Facebook Pinterest Search Icon SourcingJournal_horiz Tumbler Twitter Shape photo-camera graph-trend Shape latest-news icon / user

Wal-Mart Third Quarter Report: Net Income Up, Equity Price Down

(Nov. 15, 2012) — Economic times may be tough, but third quarter net income for Wal-Mart was up an impressive nine percent.  Value-conscious consumers were attracted to the retailer’s heavily advertised low prices in the highly-competitive retail market.

Despite its hefty increase in net income, Wal-Mart shares closed at $68.44 at the end of trading on November 15, down $2.87 on the day, with an almost five percent decline in early trading.  The firm’s stock price has traded as low as $56.26 from its 52-week high of $77.60.

Analysts attributed declining Wal-Mart stock prices to troubles and uncertainty in the global economy.

Wal-Mart’s modest profit forecast for Q4 was less than anticipated, and the firm’s share price accordingly took a hit.  Adding to the downward pressure were less than healthy revenues at stores open at least a year, indicating stunted growth, at least temporarily.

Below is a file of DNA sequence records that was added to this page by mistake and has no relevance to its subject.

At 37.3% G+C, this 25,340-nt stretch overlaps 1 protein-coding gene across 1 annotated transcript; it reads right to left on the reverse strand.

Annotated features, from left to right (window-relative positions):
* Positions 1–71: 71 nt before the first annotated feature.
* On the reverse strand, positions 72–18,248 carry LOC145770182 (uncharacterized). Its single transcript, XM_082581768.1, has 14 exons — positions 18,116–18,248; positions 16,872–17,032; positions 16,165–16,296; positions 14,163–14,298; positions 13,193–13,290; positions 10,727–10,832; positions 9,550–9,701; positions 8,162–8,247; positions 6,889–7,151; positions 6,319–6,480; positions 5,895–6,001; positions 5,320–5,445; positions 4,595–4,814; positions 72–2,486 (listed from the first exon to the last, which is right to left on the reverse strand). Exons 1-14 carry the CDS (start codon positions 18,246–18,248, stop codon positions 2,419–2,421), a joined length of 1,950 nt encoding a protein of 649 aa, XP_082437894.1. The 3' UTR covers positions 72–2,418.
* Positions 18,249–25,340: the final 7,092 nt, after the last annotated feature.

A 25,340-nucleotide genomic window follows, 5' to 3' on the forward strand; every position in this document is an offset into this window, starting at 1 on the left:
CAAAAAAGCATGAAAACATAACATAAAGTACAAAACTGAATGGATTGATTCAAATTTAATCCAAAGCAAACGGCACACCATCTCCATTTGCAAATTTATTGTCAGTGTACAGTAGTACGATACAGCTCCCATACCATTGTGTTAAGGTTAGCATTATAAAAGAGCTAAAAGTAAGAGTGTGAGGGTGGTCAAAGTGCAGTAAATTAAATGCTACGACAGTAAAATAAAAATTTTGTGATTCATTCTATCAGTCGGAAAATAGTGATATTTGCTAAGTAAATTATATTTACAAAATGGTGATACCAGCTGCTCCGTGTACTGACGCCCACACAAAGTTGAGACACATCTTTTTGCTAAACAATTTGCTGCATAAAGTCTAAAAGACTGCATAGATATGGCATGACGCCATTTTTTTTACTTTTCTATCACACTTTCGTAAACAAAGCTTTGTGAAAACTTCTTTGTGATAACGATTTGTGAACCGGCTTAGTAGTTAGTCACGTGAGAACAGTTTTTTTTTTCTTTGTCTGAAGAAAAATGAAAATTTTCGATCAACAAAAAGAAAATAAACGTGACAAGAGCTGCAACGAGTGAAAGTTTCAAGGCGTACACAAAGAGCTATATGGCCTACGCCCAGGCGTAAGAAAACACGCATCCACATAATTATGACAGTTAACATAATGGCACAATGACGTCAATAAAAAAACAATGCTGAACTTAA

Wal-Mart plans major price incentives to drive traffic to stores on Black Friday (the Friday after Thanksgiving) are expected to boost sales.

Apparel sales at Wal-Mart have been weak in recent years.  T-shirts and socks have accounted for the bulk of clothing sales, according to The City Wire and other sources.

Wal-Mart claimed its poor apparel sales in 2011 could be attributed to a warmer-than-usual winter.  Customers were not inclined to buy coats and sweaters when the weather was so mild.

But clothing sale were up at some other retailers.  TJX, parent company of T.J. Maxx, reported a seven percent increase in garment sales over the same period of the previous year.

Analysts have pegged Wal-Mart as principally a commodity store, with 56 percent of its sales coming from foodstuffs and consumables.

“While they have the scale to play in the fashion arena, it looks like they have opted to be a very good grocery store with a TV, apparel and hardware caboose,” said Brian Johnson, president of Customer Growth Partners, a retail research and strategy firm specializing in the retail sector.


More from our brands